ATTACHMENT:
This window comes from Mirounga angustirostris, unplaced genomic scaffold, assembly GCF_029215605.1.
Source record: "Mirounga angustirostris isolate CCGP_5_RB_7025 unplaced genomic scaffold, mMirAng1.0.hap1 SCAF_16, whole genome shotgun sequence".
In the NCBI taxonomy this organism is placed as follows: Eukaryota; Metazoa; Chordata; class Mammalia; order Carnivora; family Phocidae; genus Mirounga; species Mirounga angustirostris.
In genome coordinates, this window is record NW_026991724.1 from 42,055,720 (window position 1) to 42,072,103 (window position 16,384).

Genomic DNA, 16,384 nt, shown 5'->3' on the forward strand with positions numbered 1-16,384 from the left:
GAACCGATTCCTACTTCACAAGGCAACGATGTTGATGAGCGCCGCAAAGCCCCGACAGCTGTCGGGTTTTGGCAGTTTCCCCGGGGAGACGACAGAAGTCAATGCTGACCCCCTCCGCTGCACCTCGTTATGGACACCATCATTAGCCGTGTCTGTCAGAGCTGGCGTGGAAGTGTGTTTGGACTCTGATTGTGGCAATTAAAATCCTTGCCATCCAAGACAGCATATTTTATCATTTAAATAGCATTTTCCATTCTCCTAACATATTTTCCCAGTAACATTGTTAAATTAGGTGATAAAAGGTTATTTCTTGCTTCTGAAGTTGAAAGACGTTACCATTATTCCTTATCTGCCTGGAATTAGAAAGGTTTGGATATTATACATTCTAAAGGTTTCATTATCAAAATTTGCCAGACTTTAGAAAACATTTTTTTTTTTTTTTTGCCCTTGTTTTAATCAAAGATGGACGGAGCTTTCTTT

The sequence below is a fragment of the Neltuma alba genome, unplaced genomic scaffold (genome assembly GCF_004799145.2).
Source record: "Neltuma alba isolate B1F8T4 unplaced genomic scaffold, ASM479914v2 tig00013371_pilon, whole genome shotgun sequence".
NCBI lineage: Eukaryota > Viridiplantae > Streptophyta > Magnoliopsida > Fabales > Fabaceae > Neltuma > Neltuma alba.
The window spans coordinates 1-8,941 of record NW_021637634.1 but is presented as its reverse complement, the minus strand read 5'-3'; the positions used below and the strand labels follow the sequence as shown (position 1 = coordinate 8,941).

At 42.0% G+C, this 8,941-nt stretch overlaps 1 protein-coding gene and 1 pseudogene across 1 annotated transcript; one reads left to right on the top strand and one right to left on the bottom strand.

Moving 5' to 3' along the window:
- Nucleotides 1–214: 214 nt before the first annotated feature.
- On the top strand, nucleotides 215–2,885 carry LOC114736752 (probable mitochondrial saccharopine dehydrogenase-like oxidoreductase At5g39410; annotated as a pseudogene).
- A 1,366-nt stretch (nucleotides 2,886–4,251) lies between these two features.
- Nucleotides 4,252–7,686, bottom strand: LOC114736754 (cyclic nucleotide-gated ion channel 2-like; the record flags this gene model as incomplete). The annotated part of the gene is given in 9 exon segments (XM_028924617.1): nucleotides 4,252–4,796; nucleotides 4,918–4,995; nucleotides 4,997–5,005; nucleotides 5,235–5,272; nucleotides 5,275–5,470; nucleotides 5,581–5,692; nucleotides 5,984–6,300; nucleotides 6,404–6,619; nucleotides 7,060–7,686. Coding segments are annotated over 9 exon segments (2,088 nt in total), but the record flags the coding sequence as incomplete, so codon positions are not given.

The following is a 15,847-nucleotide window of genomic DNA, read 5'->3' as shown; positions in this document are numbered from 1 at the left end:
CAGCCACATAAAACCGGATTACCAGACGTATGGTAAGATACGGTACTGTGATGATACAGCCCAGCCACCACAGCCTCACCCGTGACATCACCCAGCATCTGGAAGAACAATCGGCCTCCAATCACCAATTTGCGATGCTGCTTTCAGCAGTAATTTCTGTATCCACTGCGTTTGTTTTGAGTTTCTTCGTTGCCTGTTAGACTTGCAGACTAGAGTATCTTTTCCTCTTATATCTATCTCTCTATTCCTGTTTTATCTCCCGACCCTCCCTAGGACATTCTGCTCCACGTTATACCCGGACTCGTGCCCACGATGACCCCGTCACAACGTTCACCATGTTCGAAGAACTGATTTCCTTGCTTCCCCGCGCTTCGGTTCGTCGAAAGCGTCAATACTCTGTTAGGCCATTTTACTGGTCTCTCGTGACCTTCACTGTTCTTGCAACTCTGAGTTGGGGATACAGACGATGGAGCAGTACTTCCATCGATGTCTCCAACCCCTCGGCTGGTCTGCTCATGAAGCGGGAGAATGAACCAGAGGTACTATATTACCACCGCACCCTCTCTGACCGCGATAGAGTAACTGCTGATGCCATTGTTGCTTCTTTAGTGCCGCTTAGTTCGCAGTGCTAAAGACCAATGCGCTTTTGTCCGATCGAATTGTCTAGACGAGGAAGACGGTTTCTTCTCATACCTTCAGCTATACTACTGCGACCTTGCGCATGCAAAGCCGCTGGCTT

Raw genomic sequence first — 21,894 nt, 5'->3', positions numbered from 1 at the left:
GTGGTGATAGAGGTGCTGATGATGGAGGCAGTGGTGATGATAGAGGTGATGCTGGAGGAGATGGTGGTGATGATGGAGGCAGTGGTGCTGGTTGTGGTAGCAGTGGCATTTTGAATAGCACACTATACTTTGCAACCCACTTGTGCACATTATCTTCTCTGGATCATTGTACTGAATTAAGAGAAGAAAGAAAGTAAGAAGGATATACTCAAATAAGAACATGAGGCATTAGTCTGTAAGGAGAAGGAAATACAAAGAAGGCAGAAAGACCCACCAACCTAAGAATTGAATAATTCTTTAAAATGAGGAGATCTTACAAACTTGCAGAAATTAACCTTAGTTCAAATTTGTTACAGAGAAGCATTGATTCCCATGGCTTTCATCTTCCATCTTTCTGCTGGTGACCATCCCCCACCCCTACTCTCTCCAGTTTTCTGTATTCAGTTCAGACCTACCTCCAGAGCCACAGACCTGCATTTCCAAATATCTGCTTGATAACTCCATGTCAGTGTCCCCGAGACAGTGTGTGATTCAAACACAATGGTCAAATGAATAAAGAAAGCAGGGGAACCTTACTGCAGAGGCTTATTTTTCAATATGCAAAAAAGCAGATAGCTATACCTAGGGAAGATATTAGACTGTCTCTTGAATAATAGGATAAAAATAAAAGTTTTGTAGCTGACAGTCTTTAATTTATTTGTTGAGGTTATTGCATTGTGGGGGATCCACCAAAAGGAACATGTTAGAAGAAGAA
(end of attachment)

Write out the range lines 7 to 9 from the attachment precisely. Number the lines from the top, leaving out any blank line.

The sequence below is a fragment of the Neltuma alba genome, unplaced genomic scaffold (genome assembly GCF_004799145.2).
Source record: "Neltuma alba isolate B1F8T4 unplaced genomic scaffold, ASM479914v2 tig00013371_pilon, whole genome shotgun sequence".
NCBI lineage: Eukaryota > Viridiplantae > Streptophyta > Magnoliopsida > Fabales > Fabaceae > Neltuma > Neltuma alba.